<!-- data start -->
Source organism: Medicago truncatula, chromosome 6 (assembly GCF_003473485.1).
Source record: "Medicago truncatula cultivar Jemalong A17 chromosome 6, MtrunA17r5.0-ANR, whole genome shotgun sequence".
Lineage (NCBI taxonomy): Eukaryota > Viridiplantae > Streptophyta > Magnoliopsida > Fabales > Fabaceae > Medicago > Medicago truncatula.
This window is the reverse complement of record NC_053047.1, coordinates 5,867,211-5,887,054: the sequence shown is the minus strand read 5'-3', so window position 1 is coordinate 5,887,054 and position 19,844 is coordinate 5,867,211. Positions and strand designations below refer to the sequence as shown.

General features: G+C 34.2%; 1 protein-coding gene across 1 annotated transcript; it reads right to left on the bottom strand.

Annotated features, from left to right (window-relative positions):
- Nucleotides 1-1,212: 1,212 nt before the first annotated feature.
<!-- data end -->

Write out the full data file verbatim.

Source organism: Medicago truncatula, chromosome 6 (assembly GCF_003473485.1).
Source record: "Medicago truncatula cultivar Jemalong A17 chromosome 6, MtrunA17r5.0-ANR, whole genome shotgun sequence".
Lineage (NCBI taxonomy): Eukaryota > Viridiplantae > Streptophyta > Magnoliopsida > Fabales > Fabaceae > Medicago > Medicago truncatula.
This window is the reverse complement of record NC_053047.1, coordinates 5,867,211-5,887,054: the sequence shown is the minus strand read 5'-3', so window position 1 is coordinate 5,887,054 and position 19,844 is coordinate 5,867,211. Positions and strand designations below refer to the sequence as shown.

General features: G+C 34.2%; 1 protein-coding gene across 1 annotated transcript; it reads right to left on the bottom strand.

Annotated features, from left to right (window-relative positions):
- Nucleotides 1-1,212: 1,212 nt before the first annotated feature.